Math/Tenfold Error in Drug Dosages
Quite often, we hear people around us mentioning the term tenfold error. This term is used whenever people refer to errors that can arise during the carrying out of activities such as prescribing dosages in a clinical environment. We can, therefore, define the term tenfold error as a type of error that has ten times variation from the true value. An example would be an error where a patient is given drugs ten tons the amount which was intended for the particular illness. This error can occur due to a number of reasons such as misreading of the dosage orders. A typical example is when a 10mg order is misread as the 100mg order. In such as case, the patient will end up taking a dose of drugs ten times more than required.
Tenfold error is the most severe form of error that can occur in health institutions especially in the administration of dosage orders by the hospital pharmacist attendants. This error is lethal as it can cause severe risks to patients. However, there are other forms of errors that can occur in a clinical environment though their effects may be less severe than that caused by the tenfold error. An error can arise in the packing of drugs especially those that can cause color blindness to the person packing them. However, such errors may not be as fatal as the tenfold error since the magnitude of the error may be slightly lower than that of the tenfold error. However, in all cases of errors, harmful effects can be experienced such as hospitalization of the affected patients.
In the first case of the scenario presented, we notice that the error resulted from a misreading of the dosage order where 'q' was interpreted as '0' thus making 110mg to be interpreted as 1110mg. Nevertheless, the nurse would have prevented this error from taking place before issuing the wrong dosage. This kind of errors would have necessitated the nurse to seek clarification from the doctor since a child of that age cannot take drugs of such dosage. Knowing this could have raised an alarm over the error and thus resolving it.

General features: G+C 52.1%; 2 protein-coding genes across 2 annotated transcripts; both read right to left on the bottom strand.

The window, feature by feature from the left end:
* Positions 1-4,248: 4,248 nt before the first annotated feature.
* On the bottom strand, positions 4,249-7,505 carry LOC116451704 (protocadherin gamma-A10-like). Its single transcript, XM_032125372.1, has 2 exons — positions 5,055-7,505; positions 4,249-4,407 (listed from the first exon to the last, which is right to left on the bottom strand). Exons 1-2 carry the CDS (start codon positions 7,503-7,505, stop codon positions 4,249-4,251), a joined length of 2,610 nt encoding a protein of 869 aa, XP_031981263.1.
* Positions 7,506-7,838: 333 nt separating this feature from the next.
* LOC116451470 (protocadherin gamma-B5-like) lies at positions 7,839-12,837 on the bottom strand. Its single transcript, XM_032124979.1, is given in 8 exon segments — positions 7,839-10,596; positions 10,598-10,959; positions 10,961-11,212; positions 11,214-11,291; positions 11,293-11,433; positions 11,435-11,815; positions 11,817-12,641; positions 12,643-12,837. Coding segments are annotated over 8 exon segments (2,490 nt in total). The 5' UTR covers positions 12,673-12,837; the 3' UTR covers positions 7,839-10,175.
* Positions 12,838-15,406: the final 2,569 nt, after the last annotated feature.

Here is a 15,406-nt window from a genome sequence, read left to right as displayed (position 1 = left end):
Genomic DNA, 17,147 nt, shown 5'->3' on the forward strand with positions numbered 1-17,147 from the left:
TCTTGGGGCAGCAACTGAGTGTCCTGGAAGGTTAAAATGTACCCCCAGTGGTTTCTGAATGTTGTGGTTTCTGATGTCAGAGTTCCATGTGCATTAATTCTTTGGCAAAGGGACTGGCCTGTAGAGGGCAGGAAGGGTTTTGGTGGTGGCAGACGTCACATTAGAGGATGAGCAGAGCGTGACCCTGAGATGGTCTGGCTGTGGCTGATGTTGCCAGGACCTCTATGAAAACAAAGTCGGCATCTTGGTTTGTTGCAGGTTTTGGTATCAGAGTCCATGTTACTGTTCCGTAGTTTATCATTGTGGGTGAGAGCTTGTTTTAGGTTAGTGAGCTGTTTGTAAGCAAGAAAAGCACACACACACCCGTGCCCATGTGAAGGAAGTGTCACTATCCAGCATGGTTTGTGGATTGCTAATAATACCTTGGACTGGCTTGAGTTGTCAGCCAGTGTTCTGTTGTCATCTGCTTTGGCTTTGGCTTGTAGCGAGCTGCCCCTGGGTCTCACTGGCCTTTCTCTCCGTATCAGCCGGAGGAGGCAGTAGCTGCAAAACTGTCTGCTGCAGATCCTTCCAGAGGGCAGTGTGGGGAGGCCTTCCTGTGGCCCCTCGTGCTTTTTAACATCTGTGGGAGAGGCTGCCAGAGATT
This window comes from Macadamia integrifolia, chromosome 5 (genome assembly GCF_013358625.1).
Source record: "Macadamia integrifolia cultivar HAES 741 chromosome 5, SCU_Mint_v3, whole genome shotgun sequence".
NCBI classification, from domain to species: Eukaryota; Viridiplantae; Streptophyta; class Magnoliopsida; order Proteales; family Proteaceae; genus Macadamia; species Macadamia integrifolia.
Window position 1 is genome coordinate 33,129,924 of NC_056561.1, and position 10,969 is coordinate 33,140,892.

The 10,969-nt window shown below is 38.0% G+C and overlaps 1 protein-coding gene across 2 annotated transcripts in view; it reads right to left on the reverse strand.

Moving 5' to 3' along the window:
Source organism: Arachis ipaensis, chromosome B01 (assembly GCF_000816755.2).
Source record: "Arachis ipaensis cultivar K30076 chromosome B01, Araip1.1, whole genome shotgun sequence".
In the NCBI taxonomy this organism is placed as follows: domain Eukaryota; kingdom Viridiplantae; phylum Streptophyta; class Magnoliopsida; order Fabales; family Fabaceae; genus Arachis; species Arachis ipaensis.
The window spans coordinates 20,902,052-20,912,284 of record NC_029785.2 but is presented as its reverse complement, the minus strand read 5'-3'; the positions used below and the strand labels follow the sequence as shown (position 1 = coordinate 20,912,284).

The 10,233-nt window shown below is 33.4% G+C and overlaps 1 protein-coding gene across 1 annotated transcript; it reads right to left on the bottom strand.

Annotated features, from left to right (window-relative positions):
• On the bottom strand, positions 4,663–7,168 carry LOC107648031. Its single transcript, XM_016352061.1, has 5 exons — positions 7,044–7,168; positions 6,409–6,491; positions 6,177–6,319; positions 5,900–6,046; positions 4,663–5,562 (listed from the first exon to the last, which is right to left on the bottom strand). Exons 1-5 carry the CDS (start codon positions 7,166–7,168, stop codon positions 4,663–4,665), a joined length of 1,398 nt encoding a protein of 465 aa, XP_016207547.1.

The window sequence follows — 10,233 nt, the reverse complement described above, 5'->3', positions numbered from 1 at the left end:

For the case depicted in the second scenario, the error that resulted was due to a misreading of the doctors prescription which had been written in an unprofessional manner. In this case, a prescription of 40mg/kg per day was misread as 400mg/kg per day. Such error would have been prevented by the nurse through carrying out routine double-checking of dosages. This would have meant that the error is identified before the patients get overdosed. Nurses should, therefore, be encouraged to check and verify dosages before administering in order ensure that they are consistent with the dosages that are provided in printed pediatric sheets.
While carrying out the calculation of dosages necessary to give to various patients, there are possibilities errors occurring which may lead to the dispensing of wrong dosage. In our case, When making the calculation of dosage we have often made a number of errors in the reading of dosage order due to poor representation of information by the doctors. For instance, some doctors instead of writing 'sliding scale' in full end up writing the abbreviation 'SS' to represent these words. This abbreviation has often confused us as it turns out to be similar to 55. In some other cases too, some doctors use the letter 'U' to denote unit or units and this sometimes turned out to be similar to '0'. As a result, orders with 4U have in some cases looked like '40'. All these errors have led to the wrong calculation of dosage information. Though the errors may be less severe than tenfold error, their effect can be felt by patients and thus potentially harmful.
Another common cause of the tenfold error has been when some doctors use decimal points in writing dosage orders. In such cases, the decimal points may be ignored by mistake or it may fail to be seen when reading the dosages. For instance, a dosage order written as 10.0mg may be misread as 100mg, ten times the required dosage. To address this error, doctors should be discouraged from using decimal points in writing orders. Through such measures, the severity of errors can be lessened thus ensuring that correct dosage is provided as required.